Renting Property in Canada

Canada-P-Renting Property

It is most common to rent property in Canada directly through a landlord or property management company, rather than through a real estate agency. You can expect most landlords to speak English as a first language, except in Quebec and New Brunswick where most will speak French as a first language.

You can rent most any type of property in Canada, with flats, condominiums, and apartments in large blocks being most common, and houses more rare in urban centers. In urban areas you can expect rental properties to be smaller and more expensive, and vice versa in rural areas. In many cities companies, not individuals, own and rent blocks of property.

Find a property to rent in Canada

To find property to rent in Canada, consult online listings on web sites like Craigslist and Kijiji. You can also find listings in local newspapers, magazines, through university housing web sites, and through word of mouth.

Rental fees vary by city, size of property, property location, property age, amenities, and demand. In some cities rent is negotiable. However, in high-demand areas you have to compete with other renters, and may end up paying more than the listed rental fee to secure a property.

Demand for rental property in some cities can be very high, and tenants must search for and secure a property up to four months in advance of their lease start date.

Some rental fees include utilities, such as electricity, heat, water, gas, Internet, TV, and landline telephone. Some rental fees include extra amenities, such as security, cleaning, fitness facilities, pool facilities, and the use of common areas. Check with prospective landlords as to what is included in your rent. In some cases you may be able to negotiate the inclusion of some or all amenities and utilities, especially if you are renting for an extended term.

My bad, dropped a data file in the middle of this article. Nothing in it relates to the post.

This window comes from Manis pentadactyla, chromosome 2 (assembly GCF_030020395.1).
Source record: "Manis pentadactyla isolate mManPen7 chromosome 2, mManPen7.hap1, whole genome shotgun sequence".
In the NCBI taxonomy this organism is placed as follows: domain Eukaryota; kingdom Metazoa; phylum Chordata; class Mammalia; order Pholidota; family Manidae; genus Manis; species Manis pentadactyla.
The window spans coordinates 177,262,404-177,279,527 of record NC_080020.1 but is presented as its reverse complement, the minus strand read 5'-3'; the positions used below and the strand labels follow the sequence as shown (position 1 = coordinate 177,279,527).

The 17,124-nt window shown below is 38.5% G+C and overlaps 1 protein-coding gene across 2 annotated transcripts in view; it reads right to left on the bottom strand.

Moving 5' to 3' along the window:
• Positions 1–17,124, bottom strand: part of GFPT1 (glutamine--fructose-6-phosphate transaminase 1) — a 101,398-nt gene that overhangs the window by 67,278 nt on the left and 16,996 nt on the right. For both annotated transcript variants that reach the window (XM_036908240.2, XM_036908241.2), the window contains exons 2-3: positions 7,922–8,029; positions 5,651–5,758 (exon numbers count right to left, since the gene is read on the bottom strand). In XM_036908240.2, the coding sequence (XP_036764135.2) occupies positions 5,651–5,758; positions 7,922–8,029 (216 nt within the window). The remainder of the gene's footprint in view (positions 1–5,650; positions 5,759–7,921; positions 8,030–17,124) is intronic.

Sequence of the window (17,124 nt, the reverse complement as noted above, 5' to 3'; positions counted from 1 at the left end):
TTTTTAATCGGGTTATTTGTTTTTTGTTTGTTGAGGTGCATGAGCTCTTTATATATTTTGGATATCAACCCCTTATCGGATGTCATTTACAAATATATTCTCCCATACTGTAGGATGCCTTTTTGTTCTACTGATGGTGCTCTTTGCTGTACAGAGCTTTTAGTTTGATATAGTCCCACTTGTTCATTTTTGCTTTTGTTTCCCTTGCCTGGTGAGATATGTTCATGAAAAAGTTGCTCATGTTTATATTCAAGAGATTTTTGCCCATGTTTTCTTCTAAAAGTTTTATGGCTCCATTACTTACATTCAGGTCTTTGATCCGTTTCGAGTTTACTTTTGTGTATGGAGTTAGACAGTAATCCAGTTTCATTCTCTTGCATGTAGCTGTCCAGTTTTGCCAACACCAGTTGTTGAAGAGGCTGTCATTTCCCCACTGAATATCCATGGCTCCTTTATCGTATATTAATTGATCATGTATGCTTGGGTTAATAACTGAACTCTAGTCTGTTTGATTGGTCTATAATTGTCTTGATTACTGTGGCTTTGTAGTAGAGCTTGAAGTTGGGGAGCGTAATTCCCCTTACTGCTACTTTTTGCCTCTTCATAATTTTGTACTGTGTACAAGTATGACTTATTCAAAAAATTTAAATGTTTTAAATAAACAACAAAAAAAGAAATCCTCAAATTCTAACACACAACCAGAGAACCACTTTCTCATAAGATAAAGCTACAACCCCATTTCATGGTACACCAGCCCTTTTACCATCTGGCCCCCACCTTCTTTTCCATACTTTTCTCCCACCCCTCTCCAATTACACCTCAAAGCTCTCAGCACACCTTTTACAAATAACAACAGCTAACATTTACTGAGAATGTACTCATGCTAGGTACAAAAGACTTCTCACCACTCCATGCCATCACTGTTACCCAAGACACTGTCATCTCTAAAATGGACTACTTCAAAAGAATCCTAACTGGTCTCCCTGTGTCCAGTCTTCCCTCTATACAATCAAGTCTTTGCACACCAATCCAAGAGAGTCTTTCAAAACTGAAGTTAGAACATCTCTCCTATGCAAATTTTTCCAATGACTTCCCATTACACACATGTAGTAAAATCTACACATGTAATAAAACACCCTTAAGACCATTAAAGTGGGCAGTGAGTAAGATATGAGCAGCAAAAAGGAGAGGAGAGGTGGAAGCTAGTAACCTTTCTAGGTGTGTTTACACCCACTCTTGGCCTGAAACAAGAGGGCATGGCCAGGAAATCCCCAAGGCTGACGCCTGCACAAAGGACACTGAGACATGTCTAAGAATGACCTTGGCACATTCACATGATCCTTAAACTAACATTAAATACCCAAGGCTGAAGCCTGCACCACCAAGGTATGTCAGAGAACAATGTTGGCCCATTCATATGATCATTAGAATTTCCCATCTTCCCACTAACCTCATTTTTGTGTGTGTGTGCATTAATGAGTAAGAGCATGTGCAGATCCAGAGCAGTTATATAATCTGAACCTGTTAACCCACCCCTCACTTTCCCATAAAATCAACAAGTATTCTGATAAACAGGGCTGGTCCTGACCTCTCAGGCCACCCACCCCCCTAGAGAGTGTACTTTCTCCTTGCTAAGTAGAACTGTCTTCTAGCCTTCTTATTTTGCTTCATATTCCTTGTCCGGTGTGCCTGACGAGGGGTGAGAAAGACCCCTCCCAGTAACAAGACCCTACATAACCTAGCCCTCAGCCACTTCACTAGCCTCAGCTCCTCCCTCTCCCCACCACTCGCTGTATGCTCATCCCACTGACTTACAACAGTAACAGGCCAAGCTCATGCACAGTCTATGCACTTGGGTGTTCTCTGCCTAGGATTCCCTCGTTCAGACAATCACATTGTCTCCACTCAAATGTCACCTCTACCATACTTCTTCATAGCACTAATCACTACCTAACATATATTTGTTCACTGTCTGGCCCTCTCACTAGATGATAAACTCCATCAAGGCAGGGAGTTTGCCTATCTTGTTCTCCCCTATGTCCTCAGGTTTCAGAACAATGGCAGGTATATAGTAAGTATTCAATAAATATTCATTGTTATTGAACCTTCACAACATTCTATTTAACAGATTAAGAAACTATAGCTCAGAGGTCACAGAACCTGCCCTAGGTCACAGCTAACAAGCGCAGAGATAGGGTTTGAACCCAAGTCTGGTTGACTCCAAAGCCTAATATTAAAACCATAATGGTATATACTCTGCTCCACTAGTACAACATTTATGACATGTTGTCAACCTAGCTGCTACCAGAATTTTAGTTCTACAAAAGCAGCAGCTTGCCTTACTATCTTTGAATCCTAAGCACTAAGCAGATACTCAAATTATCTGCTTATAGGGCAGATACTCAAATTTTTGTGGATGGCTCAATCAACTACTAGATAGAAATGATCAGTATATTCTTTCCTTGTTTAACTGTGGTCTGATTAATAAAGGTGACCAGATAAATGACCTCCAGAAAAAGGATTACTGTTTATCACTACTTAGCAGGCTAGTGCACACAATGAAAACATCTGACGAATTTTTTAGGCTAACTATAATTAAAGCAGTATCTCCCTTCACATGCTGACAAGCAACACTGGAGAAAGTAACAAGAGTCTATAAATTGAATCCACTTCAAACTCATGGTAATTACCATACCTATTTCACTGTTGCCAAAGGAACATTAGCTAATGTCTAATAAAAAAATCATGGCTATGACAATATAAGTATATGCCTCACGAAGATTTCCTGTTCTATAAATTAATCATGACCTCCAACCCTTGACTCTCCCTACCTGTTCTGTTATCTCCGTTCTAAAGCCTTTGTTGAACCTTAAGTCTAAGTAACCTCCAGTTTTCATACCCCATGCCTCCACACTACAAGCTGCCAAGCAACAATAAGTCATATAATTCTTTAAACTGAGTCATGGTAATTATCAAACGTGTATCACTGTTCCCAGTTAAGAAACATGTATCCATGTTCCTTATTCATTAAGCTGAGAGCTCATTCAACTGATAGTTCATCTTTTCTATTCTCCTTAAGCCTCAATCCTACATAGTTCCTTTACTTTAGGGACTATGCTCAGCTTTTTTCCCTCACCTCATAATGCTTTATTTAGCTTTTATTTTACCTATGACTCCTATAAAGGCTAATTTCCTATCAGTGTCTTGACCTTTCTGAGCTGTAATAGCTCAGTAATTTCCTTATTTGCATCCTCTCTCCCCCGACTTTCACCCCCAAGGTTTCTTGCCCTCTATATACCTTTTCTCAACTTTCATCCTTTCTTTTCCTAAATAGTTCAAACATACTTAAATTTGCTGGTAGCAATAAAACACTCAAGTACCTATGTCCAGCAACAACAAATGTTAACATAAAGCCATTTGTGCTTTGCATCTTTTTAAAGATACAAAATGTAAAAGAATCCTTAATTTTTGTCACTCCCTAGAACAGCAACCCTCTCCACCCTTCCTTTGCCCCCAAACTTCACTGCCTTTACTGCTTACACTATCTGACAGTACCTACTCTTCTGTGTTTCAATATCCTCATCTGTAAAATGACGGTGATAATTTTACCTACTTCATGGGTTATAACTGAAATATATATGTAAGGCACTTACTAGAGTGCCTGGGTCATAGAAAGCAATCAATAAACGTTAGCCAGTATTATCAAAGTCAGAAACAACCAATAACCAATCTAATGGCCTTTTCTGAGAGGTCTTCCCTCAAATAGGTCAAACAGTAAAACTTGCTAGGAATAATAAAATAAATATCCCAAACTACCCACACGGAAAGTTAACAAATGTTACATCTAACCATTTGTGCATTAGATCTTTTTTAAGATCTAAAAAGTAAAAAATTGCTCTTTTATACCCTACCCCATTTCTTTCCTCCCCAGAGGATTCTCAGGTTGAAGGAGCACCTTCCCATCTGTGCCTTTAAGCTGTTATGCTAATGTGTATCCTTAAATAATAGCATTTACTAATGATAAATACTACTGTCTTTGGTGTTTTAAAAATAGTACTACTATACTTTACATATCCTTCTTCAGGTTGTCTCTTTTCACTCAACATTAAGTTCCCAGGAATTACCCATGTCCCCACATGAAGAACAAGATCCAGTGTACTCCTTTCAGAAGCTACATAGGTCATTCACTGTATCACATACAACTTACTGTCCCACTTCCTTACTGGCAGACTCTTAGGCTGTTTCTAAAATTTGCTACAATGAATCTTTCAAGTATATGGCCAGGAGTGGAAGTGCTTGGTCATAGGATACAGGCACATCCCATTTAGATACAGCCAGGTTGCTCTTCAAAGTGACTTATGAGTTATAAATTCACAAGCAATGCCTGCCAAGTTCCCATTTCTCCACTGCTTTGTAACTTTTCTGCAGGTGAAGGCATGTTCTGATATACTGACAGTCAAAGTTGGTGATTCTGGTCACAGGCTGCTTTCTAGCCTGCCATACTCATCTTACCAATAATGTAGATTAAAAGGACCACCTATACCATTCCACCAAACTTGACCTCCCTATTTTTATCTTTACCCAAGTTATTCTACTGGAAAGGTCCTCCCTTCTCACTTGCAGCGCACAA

Most rent payments in Canada are made by post-dated cheque or bank transfer. You may also be able to pay by cash or credit card. In most provinces, late payment fees can be charged.

Security deposits, held against damage, are normally half a month’s rent, and are returned to the tenant at the end of the lease agreement, or applied against the last month’s rent.

In most provinces in Canada it is up to the discretion of the landlord to permit pets and smoking in rental properties, except in Ontario and Quebec, where pets are allowed in all rental properties.

Some properties or buildings have restrictions as to when and how you may move in. Inquire with your landlord or property manager for more information.

Some provinces require that property inspection reports and inventories be completed at the beginning and end of tenancies. If this is not required in your province, it is highly recommended to draft one anyway to protect both the landlord and tenant. The contents of the property, the condition of the property, and pre-existing damage should be noted.

In most provinces, permission and approval is required from the landlord before subletting or transferring the lease of a property. One to three months’ notice should be given before breaking a rental agreement.

In Canada landlords must provide at least 24 hours written notice before entering the premises, and may only enter the premises between 800hrs/8am and 2100hrs/9pm.

Except in Alberta, landlords cannot charge fees for keys. Except in British Columbia and Quebec, tenants may not withhold rent for repairs.

In most provinces, leases renew automatically or automatically convert to monthly leases at the end of the lease term, unless otherwise negotiated between landlord and tenant.

In almost all cases it is the landlords’ responsibility to effect maintenance and repairs to the property, unless otherwise stated in your rental agreement. Landlords are also responsible for pest control. Responsibilities for snow removal, lawn and garden care, and parking areas vary.

In almost all provinces it is the responsibility of the tenant to purchase tenant’s insurance, which covers against damage and liability for floods, fires, leaks, etc.

If you feel that you are being wrongly or unfairly treated when renting property in Canada, you are encouraged to contact your province’s tenant’s rights division, a lawyer or legal aid services.

Application process

When applying to lease a property you will be asked to provide your name, telephone number, email address, current mailing address, and social insurance number. In addition, you must indicate the number of potential occupants of the property and provide contact information for each occupant.